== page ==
“There are many mosaics with geometrical patterns that get repeated for hundreds of years. You can recognize the same style of mosaic that moves on from a synagogue to a church and then to a public building. It’s the same sort of composition that transfers to different buildings,” Neguer says.

This repetition and transfer of style makes sense, he notes, since mosaic artistry was probably a profession passed down generations in a family.

Being a mosaic artist paid pretty well: in Roman times, a mosaic team manager earned 150 dinars a day, while a carpenter on a Roman navy ship earned only 60. The price of a chicken at the time was 30 dinars.

“They made a lot of money. They were free men and not slaves and their status in society was quite high,” Neguer says.

“But you have to take into account that making mosaics was very hard work. It included creating the materials, building the necessary infrastructure, cutting the stones, making a scale project and then the mosaic on site. By the end of the day your back would hurt.”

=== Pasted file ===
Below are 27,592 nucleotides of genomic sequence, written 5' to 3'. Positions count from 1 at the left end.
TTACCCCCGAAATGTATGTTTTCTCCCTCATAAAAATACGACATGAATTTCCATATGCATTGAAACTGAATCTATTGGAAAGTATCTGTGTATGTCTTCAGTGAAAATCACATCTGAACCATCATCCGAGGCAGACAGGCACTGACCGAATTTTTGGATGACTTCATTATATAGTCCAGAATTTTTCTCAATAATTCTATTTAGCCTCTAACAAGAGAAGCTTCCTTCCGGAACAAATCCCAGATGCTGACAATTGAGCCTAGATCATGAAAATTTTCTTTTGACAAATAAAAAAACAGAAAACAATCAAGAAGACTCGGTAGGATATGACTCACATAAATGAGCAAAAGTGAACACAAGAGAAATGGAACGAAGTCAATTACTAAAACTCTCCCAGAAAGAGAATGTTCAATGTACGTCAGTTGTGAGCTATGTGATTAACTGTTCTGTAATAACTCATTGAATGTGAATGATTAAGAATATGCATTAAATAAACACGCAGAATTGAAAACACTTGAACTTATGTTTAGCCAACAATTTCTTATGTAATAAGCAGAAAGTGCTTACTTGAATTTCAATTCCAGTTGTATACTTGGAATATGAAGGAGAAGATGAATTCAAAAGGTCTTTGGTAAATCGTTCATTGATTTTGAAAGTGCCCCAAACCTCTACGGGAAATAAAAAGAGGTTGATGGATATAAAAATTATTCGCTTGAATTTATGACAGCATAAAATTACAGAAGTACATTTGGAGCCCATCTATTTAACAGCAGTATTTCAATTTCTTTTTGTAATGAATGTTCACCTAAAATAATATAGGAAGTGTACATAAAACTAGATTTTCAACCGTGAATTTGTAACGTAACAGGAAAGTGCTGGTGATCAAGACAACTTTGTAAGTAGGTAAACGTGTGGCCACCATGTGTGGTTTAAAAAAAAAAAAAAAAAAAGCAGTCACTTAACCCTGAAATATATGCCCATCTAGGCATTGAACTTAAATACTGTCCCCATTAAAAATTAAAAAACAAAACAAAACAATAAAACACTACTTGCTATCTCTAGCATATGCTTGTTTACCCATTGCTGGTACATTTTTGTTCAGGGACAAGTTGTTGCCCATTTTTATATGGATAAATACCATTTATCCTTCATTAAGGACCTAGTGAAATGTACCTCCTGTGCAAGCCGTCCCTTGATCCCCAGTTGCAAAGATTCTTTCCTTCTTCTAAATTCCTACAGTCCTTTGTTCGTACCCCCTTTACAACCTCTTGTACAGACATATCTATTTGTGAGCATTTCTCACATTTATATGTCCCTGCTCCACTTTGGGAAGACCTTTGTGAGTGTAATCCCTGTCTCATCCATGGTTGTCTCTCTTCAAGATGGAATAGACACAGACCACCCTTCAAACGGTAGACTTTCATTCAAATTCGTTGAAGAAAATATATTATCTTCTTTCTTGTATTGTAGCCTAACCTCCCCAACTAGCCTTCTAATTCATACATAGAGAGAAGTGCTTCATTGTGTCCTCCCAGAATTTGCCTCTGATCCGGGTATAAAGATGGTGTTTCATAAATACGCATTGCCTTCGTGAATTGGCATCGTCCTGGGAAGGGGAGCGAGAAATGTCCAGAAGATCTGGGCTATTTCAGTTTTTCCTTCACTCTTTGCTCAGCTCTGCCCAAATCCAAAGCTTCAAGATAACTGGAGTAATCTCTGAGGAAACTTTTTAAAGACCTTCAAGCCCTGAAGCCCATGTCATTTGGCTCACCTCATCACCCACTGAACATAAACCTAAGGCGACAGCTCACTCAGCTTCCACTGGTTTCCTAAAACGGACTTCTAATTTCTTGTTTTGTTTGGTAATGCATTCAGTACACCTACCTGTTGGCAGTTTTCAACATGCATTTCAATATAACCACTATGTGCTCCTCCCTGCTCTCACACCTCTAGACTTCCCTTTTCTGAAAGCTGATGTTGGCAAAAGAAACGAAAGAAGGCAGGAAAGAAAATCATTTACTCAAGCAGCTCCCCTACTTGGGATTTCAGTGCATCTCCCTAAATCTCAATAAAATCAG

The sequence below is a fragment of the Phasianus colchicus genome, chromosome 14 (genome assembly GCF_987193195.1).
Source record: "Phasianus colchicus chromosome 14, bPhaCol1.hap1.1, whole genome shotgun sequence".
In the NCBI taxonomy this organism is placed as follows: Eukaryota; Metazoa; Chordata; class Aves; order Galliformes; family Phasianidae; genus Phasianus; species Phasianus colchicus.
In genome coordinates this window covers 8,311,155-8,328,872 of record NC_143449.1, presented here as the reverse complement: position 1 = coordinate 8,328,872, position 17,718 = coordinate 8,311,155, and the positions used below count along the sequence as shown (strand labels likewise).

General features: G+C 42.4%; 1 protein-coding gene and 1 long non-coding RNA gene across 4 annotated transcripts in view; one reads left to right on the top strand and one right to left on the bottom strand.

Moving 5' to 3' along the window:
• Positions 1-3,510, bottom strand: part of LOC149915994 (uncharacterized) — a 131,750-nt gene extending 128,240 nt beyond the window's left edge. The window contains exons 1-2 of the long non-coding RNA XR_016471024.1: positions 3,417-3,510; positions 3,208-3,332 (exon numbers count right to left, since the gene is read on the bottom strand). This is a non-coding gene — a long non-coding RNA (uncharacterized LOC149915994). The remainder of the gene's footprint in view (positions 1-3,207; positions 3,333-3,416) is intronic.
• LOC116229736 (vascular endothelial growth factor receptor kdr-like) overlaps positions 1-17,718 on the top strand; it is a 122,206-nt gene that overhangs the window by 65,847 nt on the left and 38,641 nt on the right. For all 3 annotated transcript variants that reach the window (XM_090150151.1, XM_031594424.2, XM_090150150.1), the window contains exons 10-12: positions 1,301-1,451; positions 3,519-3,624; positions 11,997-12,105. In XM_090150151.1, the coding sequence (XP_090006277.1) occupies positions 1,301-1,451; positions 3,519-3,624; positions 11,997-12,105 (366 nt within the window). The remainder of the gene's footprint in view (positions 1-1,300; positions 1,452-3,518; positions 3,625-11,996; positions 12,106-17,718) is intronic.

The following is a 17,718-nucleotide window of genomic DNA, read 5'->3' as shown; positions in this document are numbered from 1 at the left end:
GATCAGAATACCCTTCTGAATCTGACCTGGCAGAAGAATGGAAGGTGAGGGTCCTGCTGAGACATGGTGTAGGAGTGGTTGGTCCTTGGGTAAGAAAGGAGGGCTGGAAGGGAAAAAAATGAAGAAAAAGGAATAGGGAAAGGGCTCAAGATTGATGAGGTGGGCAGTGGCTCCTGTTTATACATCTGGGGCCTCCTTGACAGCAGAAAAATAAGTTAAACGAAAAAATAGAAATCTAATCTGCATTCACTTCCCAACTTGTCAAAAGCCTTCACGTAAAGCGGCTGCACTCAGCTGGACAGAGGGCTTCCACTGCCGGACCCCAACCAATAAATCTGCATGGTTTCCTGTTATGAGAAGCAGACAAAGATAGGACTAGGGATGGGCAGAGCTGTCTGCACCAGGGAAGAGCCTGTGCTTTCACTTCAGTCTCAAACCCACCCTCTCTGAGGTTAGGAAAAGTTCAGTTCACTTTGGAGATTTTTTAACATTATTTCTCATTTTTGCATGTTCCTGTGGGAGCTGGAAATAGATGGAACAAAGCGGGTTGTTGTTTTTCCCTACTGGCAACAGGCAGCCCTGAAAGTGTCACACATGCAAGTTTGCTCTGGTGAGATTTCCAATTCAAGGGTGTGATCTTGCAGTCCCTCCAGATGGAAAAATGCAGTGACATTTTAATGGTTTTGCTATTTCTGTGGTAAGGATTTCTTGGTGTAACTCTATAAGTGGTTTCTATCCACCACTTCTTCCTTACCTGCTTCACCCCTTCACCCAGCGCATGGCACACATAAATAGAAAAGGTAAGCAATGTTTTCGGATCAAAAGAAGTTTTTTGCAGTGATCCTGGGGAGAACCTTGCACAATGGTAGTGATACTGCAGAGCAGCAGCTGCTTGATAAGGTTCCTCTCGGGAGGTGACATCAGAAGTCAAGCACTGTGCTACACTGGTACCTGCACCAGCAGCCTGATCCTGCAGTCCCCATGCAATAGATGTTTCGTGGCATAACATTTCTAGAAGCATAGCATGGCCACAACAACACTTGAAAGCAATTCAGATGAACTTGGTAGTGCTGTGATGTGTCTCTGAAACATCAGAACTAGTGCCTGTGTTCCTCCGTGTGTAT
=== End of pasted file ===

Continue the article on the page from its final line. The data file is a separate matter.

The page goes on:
The fourth century mosaic at Severus Synagogue in Hamat Tiberias in northern Israel has three panels—one with Greek inscriptions of its donors’ names; another with a zodiac starring Greek sun god Helios dressed as a haloed emperor surrounded by the star signs and four women symbolizing the seasons; and another showing a tabernacle and other Jewish symbols. Photo by Reuven Riven.

Another 200 years?

Fast forward 2,000 years, and the workload is now focused on preserving the endeavors of those ancient artisans.

Neguer notes that the mosaics that have been uncovered in Israel will probably last another 200 or so years, until being ruined by wear and tear. Somewhat surprisingly, that’s not the end of the world as far as he’s concerned.

“First of all, you don’t preserve material, you preserve values,” he explains. “The conservation of the mosaics preserves the values and information that constitutes the mosaic and its archeological context.”

Originally, the mosaics’ condition began to deteriorate once they were put into use, for example as floors of buildings that were continuously stepped on and eroded. That ancient condition was preserved for as long as they were covered in earth. The real deterioration begins the moment they are discovered and exposed to people, climate change, vandalism, pesticides and natural erosion.